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21 September 2022

Sharing Workwise results for 2021-2022

Workwise is pleased to share our results for the financial year ending June 2022, including a reflection on the year that has passed and key highlights.

Workwise is pleased to share our results for the financial year ending June 2022.

We reflect on the year that has passed, which carried many challenges and uncertainties with the impacts of COVID-19 on our organisation, our service and most importantly on the people that we support. Wherever possible, our focus has been on keeping people and whānau safe.

At the same time, we have witnessed a very strong labour market, with people making personal and professional changes, and businesses in need of good workers.

“Our service has always been about wellbeing, to enable people to live better lives. At Workwise, employment is a tool that can help achieve change for people, as they want to take this step” says Warren Elwin, Chief Executive.

Predominantly, the people we supported were those using specialty mental health and addiction services.

Despite the experiences of COVID-19 that have been felt by all, it has been a good year for people we supported to find work or start training. More people entered full-time work (more than 30 hours per week). For employers, this can be of huge benefit to their business.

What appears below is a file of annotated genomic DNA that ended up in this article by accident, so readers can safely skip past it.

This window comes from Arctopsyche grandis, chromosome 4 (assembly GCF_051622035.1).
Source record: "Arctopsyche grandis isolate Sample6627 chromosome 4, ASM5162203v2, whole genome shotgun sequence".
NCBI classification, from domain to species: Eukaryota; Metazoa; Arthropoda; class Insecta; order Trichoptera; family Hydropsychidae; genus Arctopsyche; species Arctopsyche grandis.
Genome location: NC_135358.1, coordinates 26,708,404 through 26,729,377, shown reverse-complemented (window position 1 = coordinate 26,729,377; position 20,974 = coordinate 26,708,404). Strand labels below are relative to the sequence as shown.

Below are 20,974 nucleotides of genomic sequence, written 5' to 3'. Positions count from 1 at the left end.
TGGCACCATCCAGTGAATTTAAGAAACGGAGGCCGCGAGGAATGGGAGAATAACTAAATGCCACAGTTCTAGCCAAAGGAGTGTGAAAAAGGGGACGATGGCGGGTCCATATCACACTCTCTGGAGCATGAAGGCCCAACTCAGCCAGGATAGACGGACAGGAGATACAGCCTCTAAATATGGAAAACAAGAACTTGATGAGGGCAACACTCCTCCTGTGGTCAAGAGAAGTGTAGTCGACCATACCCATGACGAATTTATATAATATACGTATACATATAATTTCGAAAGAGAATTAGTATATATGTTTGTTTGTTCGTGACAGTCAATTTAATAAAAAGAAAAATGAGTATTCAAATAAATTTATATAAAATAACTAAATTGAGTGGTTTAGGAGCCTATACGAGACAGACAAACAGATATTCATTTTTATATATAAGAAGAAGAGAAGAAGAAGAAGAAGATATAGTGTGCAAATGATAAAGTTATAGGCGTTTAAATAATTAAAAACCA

Increasing access to our services and employment outcomes for Māori is a priority for us. Overall, we have seen a good proportion of Māori receiving employment support and securing jobs but in some regions, these results could be better.

“We are committed to embracing change and envisaging how we can work together in new ways, as well as building on our 20 years of experience working alongside both the health and social services sectors” says Warren.

Highlights include:
  • We worked with 2,300 tāngata whai ora (people seeking wellness) to find and keep a job.
  • A high number of jobs (and other placements) were secured, a total of 1,200 placements for the year.
  • People using our services are youthful and 66% of them were under 40 years of age.
  • 66% of jobs secured were full-time and this trend is moving upwards.

We couldn’t have achieved these outcomes without our service partners and we acknowledge the many community mental health and addiction teams, whānau, employers, government agencies and community organisations that we work alongside.

“Jobs are making a difference. We acknowledge the tāngata whai ora who have taken steps on their employment journey. Even a small milestone can be a big achievement and source of pride and confidence,” says Warren.

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total people we worked with

0 referrals

new referrals accepted

0 placements

total work, study or other placements secured

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